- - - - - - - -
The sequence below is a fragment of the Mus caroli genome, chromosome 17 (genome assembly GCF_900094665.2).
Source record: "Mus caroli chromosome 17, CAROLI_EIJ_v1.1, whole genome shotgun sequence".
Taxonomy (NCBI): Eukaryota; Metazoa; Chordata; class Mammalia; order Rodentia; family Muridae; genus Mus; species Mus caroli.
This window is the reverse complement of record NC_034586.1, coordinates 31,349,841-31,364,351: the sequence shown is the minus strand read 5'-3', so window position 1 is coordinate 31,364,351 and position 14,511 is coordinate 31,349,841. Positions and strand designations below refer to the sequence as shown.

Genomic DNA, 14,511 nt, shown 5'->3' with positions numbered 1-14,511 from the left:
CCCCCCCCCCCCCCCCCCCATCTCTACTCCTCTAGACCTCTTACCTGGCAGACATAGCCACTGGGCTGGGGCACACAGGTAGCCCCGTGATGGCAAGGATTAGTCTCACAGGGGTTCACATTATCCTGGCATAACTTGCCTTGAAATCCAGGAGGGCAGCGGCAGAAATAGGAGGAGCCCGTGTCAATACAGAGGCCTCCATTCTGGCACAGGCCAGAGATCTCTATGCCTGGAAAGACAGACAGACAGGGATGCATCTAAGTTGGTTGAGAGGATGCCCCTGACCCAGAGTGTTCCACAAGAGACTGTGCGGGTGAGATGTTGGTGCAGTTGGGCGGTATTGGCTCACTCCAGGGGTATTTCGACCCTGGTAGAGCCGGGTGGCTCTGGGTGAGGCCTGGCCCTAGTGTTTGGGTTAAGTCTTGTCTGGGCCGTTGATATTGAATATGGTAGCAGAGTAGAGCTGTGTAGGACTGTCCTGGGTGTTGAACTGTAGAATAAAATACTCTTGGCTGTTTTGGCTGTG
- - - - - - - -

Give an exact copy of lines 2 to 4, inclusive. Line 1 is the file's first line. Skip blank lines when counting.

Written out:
Source record: "Mus caroli chromosome 17, CAROLI_EIJ_v1.1, whole genome shotgun sequence".
Taxonomy (NCBI): Eukaryota; Metazoa; Chordata; class Mammalia; order Rodentia; family Muridae; genus Mus; species Mus caroli.
This window is the reverse complement of record NC_034586.1, coordinates 31,349,841-31,364,351: the sequence shown is the minus strand read 5'-3', so window position 1 is coordinate 31,364,351 and position 14,511 is coordinate 31,349,841. Positions and strand designations below refer to the sequence as shown.